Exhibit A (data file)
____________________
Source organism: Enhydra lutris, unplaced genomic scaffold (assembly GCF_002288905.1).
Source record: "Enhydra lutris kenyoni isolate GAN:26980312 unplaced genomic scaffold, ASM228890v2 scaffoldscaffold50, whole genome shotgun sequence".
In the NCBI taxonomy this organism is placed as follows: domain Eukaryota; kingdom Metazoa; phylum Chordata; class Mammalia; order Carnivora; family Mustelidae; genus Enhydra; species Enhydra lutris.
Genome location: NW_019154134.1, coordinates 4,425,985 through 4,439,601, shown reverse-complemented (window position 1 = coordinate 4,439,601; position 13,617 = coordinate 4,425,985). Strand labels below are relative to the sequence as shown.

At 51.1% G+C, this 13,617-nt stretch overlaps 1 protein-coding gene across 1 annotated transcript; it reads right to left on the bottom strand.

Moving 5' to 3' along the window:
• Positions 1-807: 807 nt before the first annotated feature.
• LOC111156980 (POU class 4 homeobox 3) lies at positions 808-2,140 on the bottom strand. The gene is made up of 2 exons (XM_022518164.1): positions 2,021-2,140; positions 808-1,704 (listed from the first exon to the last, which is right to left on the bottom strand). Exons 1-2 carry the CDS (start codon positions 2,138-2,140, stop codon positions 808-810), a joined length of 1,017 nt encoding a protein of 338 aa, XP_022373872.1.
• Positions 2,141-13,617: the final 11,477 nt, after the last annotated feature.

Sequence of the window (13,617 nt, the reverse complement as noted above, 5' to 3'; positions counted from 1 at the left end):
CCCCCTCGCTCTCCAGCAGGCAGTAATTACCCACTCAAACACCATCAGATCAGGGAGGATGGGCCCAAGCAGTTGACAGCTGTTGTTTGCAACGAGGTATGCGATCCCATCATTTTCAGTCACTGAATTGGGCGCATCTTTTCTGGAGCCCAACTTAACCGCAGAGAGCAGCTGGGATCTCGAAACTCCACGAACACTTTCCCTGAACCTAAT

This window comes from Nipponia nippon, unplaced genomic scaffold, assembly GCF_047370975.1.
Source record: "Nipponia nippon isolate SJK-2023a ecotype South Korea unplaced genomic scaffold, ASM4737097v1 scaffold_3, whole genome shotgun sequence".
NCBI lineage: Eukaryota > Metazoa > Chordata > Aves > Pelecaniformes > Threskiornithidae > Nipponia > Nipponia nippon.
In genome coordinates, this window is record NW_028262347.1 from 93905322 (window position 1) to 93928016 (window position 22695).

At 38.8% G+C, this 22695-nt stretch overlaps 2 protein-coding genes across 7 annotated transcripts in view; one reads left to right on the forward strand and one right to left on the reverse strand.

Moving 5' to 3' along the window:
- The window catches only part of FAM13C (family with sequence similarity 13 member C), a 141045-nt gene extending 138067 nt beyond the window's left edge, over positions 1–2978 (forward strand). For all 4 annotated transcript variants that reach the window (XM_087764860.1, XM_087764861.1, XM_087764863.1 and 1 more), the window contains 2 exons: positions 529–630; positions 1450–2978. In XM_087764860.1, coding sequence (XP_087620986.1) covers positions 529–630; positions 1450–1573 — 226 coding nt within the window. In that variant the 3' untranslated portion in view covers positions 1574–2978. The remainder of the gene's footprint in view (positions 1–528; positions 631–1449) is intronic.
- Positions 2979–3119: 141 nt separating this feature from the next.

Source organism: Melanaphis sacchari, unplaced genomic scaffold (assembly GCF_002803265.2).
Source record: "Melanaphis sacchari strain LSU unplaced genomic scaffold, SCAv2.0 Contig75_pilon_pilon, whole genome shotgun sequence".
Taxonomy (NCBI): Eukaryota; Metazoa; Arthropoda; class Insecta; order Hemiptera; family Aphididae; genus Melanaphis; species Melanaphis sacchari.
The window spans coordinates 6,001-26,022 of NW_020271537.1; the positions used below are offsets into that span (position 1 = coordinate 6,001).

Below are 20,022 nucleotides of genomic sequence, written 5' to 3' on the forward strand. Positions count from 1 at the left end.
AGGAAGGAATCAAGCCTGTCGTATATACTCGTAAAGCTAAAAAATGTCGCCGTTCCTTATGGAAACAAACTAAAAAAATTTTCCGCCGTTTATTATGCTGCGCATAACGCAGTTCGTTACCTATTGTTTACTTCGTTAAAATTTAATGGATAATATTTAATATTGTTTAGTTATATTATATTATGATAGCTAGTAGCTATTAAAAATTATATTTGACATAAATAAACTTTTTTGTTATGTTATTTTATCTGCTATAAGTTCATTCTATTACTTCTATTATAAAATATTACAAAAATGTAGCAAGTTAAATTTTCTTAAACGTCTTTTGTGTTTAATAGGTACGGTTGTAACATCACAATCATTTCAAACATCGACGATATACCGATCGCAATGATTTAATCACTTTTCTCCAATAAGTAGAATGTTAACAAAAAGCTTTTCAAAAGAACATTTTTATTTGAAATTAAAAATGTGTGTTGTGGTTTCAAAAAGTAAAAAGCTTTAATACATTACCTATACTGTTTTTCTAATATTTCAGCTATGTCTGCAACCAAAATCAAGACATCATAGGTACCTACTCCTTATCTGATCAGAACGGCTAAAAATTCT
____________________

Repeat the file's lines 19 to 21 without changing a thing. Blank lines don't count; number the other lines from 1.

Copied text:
- Positions 2979–3119: 141 nt separating this feature from the next.

Source organism: Melanaphis sacchari, unplaced genomic scaffold (assembly GCF_002803265.2).
Source record: "Melanaphis sacchari strain LSU unplaced genomic scaffold, SCAv2.0 Contig75_pilon_pilon, whole genome shotgun sequence".